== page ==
For the week ending 30 December 2006 / 9 Tevet 5767

Green Light on the Black Run

by Rabbi Yirmiyahu Ullman -
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From: Ken in CO
Dear Rabbi,
I am an avid ski-buff gone religious. Is there any reason according to Judaism not to go snow skiing?
Dear Ken,

There’s nothing wrong with snow skiing per se. It’s good exercise, invigorating, and in a natural setting that inspires awe of G-d. But there are some spiritual moguls that need to be negotiated before getting the green light on the black run.

First, of course, you may not ski on Shabbat. In so far as doing so may involve travel, paying money, having people do work for you, carrying in the public domain, and simply not being in the spirit of the day of rest, skiing on the Sabbath is a non-starter. Even without skiing, if you are in a ski area over Shabbat, you must be able to properly honor the Sabbath with prayer and Sabbath meals.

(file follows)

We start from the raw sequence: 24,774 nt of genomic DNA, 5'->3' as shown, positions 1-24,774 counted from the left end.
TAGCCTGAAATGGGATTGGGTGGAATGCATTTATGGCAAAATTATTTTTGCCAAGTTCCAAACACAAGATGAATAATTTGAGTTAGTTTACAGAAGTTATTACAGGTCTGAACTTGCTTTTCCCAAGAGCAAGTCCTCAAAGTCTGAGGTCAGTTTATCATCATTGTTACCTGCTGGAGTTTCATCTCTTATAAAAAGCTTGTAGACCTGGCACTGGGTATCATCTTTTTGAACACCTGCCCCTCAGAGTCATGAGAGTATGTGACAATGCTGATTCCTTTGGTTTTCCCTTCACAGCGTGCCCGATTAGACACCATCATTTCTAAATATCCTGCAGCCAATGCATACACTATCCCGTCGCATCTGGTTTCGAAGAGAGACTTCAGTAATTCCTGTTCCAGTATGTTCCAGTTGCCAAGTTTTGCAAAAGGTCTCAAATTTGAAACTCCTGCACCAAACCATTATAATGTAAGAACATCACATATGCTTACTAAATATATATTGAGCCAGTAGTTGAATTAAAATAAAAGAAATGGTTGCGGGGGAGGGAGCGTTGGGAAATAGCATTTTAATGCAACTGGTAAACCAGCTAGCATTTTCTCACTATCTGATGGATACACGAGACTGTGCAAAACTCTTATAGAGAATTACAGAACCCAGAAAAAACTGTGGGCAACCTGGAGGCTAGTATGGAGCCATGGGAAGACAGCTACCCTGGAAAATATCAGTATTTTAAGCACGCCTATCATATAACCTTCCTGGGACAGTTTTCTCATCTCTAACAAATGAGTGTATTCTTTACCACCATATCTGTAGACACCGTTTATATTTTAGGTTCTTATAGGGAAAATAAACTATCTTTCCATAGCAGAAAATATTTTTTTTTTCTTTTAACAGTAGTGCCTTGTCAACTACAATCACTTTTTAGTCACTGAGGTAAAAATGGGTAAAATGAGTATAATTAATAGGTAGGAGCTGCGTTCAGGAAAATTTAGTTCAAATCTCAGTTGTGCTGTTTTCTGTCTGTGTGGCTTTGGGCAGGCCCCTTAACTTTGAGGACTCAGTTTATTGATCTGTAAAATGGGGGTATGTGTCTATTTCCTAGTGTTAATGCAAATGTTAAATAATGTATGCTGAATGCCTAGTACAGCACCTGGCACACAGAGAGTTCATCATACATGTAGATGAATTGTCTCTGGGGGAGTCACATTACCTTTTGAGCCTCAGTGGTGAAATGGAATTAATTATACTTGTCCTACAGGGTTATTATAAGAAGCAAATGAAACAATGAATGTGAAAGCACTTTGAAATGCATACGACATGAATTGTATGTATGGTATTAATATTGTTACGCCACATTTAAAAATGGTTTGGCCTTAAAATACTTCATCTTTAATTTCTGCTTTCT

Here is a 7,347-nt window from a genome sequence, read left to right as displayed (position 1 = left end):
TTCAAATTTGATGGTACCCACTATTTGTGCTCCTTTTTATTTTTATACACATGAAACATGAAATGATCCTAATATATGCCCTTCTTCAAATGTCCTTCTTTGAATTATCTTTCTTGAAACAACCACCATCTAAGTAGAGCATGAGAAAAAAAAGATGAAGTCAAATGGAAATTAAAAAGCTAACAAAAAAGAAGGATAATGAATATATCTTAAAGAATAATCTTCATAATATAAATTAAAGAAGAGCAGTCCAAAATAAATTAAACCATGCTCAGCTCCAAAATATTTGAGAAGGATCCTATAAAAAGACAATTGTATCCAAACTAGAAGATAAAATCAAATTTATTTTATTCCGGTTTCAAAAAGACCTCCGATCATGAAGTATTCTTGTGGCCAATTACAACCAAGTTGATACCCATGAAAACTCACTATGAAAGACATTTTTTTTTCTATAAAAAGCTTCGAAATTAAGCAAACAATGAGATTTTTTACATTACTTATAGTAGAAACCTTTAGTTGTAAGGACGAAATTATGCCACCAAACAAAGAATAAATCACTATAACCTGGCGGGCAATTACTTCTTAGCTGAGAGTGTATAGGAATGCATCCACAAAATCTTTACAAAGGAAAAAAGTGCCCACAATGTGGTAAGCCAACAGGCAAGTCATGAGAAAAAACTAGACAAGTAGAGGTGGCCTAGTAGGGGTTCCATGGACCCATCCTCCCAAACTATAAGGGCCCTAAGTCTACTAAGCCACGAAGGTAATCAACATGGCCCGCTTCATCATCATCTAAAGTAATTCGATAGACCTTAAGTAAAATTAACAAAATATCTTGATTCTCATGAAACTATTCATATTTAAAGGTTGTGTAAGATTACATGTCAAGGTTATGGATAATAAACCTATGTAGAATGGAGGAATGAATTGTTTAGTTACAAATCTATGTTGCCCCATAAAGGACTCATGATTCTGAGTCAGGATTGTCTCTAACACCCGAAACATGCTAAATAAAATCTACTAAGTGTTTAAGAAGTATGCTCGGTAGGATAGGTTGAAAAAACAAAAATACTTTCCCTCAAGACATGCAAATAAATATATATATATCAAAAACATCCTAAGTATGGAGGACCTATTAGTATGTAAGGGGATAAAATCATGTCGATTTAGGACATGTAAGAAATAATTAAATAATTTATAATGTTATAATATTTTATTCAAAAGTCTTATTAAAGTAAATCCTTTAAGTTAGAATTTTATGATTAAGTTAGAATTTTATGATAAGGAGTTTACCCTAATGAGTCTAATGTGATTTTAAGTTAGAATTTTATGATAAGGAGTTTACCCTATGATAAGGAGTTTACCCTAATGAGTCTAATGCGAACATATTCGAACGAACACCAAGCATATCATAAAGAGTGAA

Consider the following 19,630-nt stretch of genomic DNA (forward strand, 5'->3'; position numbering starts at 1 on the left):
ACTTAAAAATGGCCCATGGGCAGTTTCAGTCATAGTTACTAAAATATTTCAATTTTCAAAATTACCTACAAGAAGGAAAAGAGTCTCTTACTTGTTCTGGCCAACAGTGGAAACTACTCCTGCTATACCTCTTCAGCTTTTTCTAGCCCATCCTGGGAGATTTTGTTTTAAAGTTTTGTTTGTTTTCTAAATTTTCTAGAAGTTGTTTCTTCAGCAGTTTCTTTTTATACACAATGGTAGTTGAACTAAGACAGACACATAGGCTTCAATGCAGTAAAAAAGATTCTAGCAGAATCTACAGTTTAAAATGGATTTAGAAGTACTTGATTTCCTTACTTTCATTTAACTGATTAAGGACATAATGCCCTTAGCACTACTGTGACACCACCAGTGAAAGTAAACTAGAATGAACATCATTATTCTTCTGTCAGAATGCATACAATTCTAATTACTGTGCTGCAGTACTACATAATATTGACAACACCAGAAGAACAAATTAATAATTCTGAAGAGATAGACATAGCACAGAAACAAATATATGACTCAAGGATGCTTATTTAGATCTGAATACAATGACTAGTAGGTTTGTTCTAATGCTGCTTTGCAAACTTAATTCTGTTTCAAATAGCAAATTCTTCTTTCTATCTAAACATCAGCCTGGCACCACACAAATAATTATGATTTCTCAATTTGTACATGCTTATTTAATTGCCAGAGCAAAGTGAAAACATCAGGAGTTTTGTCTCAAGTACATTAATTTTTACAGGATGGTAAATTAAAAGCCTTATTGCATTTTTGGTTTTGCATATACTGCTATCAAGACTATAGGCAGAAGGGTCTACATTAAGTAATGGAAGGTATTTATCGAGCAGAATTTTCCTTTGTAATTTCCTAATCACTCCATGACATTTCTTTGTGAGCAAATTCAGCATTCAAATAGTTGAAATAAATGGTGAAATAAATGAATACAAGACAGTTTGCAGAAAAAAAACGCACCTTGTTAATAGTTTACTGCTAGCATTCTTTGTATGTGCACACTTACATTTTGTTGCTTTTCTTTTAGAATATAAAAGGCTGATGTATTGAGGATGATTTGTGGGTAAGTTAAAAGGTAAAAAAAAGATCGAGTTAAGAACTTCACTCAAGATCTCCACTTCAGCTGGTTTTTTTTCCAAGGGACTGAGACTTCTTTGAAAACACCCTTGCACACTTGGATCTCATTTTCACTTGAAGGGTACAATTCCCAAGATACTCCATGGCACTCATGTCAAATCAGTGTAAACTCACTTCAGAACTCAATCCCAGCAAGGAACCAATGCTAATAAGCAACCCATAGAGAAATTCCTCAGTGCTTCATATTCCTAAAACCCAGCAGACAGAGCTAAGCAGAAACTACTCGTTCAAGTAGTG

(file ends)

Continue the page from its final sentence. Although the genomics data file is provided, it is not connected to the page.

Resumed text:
Second, even on weekdays, a Jewish man is required to pray three times a day — morning, afternoon and night — with a minyan, for services which sometimes require a Torah scroll. Some resorts have enough observant guests to make a minyan; do your research. If praying with a minyan and having a Torah scroll is not possible, you should speak to a local Orthodox rabbi. Of course, access to kosher food is a must.

Third, you may not do anything reckless or eminently dangerous on the slopes that might endanger you or others. A Jew is commanded to guard his health and avoid injuring others, within normal bounds. Recreational sports are permitted even though injuries may occur, as long as reasonable caution is taken. This includes abiding by the safety rules of the ski area.

Fourth, you must avoid situations that may be spiritually dangerous as well. The excessive social scene at many venues is likely to be hazardous to your "spiritual health."

Last, you’ll have to dig in your poles and avoid going down the slippery slope of the ski culture nightlife. The bars, the parties and the socializing in general don’t pull the tow in Judaism and are off limit trails for the Jewish skier.

If you can safely avoid these obstacles and no-ski zones, you can put on your spiritual ski pass and get on the lift.

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